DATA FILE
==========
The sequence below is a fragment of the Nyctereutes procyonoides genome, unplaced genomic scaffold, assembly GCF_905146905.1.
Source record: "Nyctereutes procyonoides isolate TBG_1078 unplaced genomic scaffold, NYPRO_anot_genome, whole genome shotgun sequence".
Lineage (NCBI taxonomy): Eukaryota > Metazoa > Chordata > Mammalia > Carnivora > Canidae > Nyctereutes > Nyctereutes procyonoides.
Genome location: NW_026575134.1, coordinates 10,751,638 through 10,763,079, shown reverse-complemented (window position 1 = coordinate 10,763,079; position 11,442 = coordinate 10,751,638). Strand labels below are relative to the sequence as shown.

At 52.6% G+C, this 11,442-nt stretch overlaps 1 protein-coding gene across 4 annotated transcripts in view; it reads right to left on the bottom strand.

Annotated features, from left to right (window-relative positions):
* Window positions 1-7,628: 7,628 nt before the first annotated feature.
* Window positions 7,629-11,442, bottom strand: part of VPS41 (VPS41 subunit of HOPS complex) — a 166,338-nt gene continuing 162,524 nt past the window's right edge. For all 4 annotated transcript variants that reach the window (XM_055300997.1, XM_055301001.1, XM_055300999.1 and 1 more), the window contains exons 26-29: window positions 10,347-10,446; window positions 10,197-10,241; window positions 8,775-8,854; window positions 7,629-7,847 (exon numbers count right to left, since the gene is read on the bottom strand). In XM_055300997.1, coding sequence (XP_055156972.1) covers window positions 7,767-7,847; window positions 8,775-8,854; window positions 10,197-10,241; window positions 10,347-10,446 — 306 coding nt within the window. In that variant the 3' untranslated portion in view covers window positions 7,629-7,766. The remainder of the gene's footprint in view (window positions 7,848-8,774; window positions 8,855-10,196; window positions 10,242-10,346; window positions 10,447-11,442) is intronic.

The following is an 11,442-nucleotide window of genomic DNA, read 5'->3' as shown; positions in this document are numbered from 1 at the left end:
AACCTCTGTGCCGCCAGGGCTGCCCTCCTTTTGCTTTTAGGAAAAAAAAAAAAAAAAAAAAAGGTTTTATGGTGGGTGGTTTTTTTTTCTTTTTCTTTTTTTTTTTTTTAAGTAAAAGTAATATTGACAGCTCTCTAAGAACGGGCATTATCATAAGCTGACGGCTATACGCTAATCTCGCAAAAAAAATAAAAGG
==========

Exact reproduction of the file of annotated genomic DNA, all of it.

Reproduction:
The sequence below is a fragment of the Nyctereutes procyonoides genome, unplaced genomic scaffold, assembly GCF_905146905.1.
Source record: "Nyctereutes procyonoides isolate TBG_1078 unplaced genomic scaffold, NYPRO_anot_genome, whole genome shotgun sequence".
Lineage (NCBI taxonomy): Eukaryota > Metazoa > Chordata > Mammalia > Carnivora > Canidae > Nyctereutes > Nyctereutes procyonoides.
Genome location: NW_026575134.1, coordinates 10,751,638 through 10,763,079, shown reverse-complemented (window position 1 = coordinate 10,763,079; position 11,442 = coordinate 10,751,638). Strand labels below are relative to the sequence as shown.

At 52.6% G+C, this 11,442-nt stretch overlaps 1 protein-coding gene across 4 annotated transcripts in view; it reads right to left on the bottom strand.

Annotated features, from left to right (window-relative positions):
* Window positions 1-7,628: 7,628 nt before the first annotated feature.
* Window positions 7,629-11,442, bottom strand: part of VPS41 (VPS41 subunit of HOPS complex) — a 166,338-nt gene continuing 162,524 nt past the window's right edge. For all 4 annotated transcript variants that reach the window (XM_055300997.1, XM_055301001.1, XM_055300999.1 and 1 more), the window contains exons 26-29: window positions 10,347-10,446; window positions 10,197-10,241; window positions 8,775-8,854; window positions 7,629-7,847 (exon numbers count right to left, since the gene is read on the bottom strand). In XM_055300997.1, coding sequence (XP_055156972.1) covers window positions 7,767-7,847; window positions 8,775-8,854; window positions 10,197-10,241; window positions 10,347-10,446 — 306 coding nt within the window. In that variant the 3' untranslated portion in view covers window positions 7,629-7,766. The remainder of the gene's footprint in view (window positions 7,848-8,774; window positions 8,855-10,196; window positions 10,242-10,346; window positions 10,447-11,442) is intronic.

The following is an 11,442-nucleotide window of genomic DNA, read 5'->3' as shown; positions in this document are numbered from 1 at the left end:
AACCTCTGTGCCGCCAGGGCTGCCCTCCTTTTGCTTTTAGGAAAAAAAAAAAAAAAAAAAAAGGTTTTATGGTGGGTGGTTTTTTTTTCTTTTTCTTTTTTTTTTTTTTAAGTAAAAGTAATATTGACAGCTCTCTAAGAACGGGCATTATCATAAGCTGACGGCTATACGCTAATCTCGCAAAAAAAATAAAAGG